Vanessa Bell garnered attention and acclaim as a painter of her time. But her work was constantly overshadowed by her sister Virginia’s literary fame. Both were part of the Bloomsbury Group, a collective of famous personalities such as writers, intellectuals, and artists working outside the Victorian system. They defended creative, sexual, and religious freedom.
Unlike Virginia, Vanessa was born in 1879 and was of a quiet, reasonable, maternal nature. Both of these women were educated at home; their father motivated their artistic abilities, and in 1899 he enrolled Vanessa at the Royal Academy of Arts, where she was mentored by John Singer Sargent.
Bell was taken by the first exhibit of postimpressionist art in England in 1910. She took in the works of Cézanne, Matisse, and Picasso. As she found her aesthetic, romantic entanglements seemed to arise in her select group. Her husband Clive fell in love with Virginia Woolf, but she never showed interest. They maintained an open relationship which allowed for her to have affairs with art critic Roger Fry and painter Duncan Grant. It was with the latter that she had a daughter, Angelica Bell.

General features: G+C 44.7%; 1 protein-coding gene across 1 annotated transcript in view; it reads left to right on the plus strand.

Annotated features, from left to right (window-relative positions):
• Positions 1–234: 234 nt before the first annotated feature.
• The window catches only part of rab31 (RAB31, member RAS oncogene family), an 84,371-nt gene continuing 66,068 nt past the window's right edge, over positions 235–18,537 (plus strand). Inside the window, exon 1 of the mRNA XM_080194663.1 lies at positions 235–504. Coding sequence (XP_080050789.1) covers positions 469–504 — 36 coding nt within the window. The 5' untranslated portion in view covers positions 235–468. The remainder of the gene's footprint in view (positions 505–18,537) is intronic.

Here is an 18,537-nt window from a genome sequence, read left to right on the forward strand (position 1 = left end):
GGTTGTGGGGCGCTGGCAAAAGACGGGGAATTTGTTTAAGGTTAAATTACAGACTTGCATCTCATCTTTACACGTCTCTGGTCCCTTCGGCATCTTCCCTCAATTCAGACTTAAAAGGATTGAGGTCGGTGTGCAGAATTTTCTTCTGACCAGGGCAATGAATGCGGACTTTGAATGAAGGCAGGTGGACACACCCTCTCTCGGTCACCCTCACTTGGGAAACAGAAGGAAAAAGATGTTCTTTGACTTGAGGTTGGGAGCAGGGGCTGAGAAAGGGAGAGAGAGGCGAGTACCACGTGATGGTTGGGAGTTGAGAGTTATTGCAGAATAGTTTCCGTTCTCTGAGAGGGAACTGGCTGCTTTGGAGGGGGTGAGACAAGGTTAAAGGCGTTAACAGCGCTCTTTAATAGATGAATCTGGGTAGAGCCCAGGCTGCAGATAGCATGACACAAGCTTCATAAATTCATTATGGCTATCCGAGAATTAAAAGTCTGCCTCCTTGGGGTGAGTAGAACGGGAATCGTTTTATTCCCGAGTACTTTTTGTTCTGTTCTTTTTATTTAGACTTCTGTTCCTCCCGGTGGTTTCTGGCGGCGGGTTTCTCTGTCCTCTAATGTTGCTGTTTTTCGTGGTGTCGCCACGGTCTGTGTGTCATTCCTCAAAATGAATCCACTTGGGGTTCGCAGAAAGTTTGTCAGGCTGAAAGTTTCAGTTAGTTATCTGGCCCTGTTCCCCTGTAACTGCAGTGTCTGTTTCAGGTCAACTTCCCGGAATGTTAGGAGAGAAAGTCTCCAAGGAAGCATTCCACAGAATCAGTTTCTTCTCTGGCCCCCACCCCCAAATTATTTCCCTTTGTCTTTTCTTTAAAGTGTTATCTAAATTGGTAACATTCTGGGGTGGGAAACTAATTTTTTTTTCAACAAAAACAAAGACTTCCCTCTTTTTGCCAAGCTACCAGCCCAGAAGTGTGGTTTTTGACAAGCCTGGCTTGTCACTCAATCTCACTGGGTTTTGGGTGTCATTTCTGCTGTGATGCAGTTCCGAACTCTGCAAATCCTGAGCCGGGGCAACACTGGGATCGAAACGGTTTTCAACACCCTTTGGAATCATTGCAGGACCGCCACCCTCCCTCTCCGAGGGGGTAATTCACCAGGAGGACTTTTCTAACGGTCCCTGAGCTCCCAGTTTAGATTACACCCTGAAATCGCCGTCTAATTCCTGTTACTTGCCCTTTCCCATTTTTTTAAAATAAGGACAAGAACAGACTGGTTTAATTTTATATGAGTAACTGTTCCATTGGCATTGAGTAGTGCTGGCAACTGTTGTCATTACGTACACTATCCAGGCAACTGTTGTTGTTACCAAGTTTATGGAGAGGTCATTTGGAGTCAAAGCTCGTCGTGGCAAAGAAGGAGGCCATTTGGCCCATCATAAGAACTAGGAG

Bell was constantly innovating and experimenting with different styles. She also ventured in design endeavours with Fry and Grant, creating Omega Workshops. Her modern products such as furniture and mosaics proved to be too much for Victorian tastes. In 1915 she started designing fabrics for dresses that were becoming popular. She also designed the original covers of her sister's novels and essays.
She painted every day, except for a mourning period after her son Julian was killed in the Spanish Civil War. Her feminine portraits are a vision of the obstacles women faced at the start of the modern age.
A woman who was more than just part of tumultuous love affairs and sister to one of the most acclaimed literary voices, Bell is considered as one of the greatest portrait and landscape artists of the twentieth century.